Ex Libris: Conrad Williams' The Unblemished
I've always been wary with Conrad Williams as his reputation precedes him. Similar to Clive Barker's early works in Books of Blood, I've heard that Williams' stories veer toward the grotesque.
However, I've never been able to verify this as his work has always been limited to small or indie presses. As such, I'd have to order his books online as they wouldn't be available at local bookshops.
Fortunately, Virgin Books managed to come out with a heady selection of affordable novels by horror writers first published published by small presses, like Thomas Ligotti's Teatro Grottesco, Ramsey Campbell's Grin of the Dark, and-- of course-- Williams' The Unblemished. (All now available locally in Fully Booked.)
In The Unblemished, Williams does not hold back with his vision of a near-future London that's been silently invaded by a race of creatures that had been exiled from city in almost five centuries. These creatures-- half-beauties and yet half-monstrosities as well-- live as hives and treat the human race as their cattle and their creches (by laying their eggs in select victims).
Williams also introduces us to a number of interesting characters: these range from the photographer Bo Mulvey who bites off more than he can chew and becomes the focal point of the invasion, to Sarah Hickman, who tries to rescue her daughter Claire when the latter becomes central to the creatures' plans.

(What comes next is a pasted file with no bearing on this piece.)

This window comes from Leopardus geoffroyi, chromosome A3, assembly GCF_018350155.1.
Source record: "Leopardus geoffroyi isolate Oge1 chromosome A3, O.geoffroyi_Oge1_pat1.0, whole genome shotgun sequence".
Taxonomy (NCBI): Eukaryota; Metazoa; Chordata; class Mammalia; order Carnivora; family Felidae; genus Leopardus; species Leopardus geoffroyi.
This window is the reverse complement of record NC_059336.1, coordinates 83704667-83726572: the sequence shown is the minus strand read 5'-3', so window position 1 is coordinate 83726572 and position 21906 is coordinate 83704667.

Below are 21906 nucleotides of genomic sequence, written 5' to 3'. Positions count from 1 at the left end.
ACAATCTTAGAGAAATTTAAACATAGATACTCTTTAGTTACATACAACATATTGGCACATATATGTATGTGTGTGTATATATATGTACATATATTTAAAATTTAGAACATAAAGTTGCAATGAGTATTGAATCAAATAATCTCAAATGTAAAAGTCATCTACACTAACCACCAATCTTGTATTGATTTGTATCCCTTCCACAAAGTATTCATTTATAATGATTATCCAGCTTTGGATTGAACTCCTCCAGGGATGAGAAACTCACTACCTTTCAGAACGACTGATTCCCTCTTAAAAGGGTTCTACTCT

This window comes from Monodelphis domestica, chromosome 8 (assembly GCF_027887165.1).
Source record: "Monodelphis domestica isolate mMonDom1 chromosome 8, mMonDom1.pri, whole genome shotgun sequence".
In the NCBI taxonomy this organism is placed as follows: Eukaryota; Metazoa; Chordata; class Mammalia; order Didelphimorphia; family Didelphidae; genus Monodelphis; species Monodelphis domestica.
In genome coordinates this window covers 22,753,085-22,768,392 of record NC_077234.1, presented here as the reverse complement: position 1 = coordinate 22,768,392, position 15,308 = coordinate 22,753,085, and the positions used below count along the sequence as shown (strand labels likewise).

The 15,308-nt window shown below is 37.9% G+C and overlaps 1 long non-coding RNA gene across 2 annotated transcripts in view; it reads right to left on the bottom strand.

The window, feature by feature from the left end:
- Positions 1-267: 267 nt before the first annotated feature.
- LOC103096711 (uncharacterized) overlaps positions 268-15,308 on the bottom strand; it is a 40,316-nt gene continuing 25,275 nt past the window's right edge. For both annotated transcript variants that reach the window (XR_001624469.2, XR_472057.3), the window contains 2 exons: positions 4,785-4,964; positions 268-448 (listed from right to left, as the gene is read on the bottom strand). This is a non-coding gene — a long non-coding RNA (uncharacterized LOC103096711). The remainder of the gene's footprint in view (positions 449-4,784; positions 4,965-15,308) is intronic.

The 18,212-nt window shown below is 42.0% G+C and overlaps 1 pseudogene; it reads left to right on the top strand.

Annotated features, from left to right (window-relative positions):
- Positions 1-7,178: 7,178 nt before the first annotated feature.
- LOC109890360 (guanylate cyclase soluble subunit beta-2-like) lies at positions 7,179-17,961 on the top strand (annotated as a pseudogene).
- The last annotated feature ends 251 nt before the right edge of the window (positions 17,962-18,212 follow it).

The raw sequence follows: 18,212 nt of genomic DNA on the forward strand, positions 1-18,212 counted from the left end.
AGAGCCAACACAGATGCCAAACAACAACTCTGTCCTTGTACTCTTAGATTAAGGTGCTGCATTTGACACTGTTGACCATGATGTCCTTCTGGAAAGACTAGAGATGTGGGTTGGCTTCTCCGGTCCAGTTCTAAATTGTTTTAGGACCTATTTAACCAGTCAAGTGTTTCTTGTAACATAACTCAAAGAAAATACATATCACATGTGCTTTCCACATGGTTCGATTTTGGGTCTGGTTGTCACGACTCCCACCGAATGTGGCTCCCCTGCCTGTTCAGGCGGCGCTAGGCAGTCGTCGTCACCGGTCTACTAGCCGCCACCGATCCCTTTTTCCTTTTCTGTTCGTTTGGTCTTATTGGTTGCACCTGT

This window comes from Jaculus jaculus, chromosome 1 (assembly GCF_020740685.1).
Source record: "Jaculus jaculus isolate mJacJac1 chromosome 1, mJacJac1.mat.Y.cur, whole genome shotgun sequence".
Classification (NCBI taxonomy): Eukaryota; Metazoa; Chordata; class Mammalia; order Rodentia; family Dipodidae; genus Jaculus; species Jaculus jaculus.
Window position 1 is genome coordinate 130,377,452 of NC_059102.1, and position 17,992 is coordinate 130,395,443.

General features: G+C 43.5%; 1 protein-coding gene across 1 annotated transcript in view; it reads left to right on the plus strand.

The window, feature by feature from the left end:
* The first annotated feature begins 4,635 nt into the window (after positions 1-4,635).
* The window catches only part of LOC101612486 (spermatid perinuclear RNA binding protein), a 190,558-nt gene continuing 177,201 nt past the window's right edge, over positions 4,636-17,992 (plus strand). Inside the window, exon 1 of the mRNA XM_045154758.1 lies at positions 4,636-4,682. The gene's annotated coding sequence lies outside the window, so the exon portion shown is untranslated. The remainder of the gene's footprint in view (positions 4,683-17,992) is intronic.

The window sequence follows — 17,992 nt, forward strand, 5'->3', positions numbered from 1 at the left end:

Likewise, there are the requisite human monsters like the child killer Gyorsi Salavaria who is working in tandem with the invaders, as well Manser, a hit man with a fetish for amputating his victims. It is here that Williams elucidates perfectly that between human and inhuman monsters, we are still the best-- or the worst-- beast that walks with the darkness in the soul.
But more than anything, Williams paints a singular portrait of both the creatures and London that is the city. The creatures he depicts as a misunderstood species that just want their place in their sun (notwithstanding that they eat humans). Meanwhile, Williams' picture of London as a city of beauty in the light of the setting sun as well as the savage attacks of its inhabitants in the evening is perfectly matched.
My only problem with this book is the ending, which seemed rather abrupt. Admittedly, Williams seemed to have painted himself in a corner with this one unless one considers the use of a thermonuclear bomb as a way to end a horror story. (Which usually happens in the movies.)
This book is not for the squeamish: Williams will not stint on showing the horrors of a London under siege. But if you're thinking that Williams' horror is all blood and gore akin to splatterpunk, think again. Like Barker, Williams has a purpose in the evisceration of is victims. It's the difference between art and pop, one might say. (Rating: Three paws out of four.)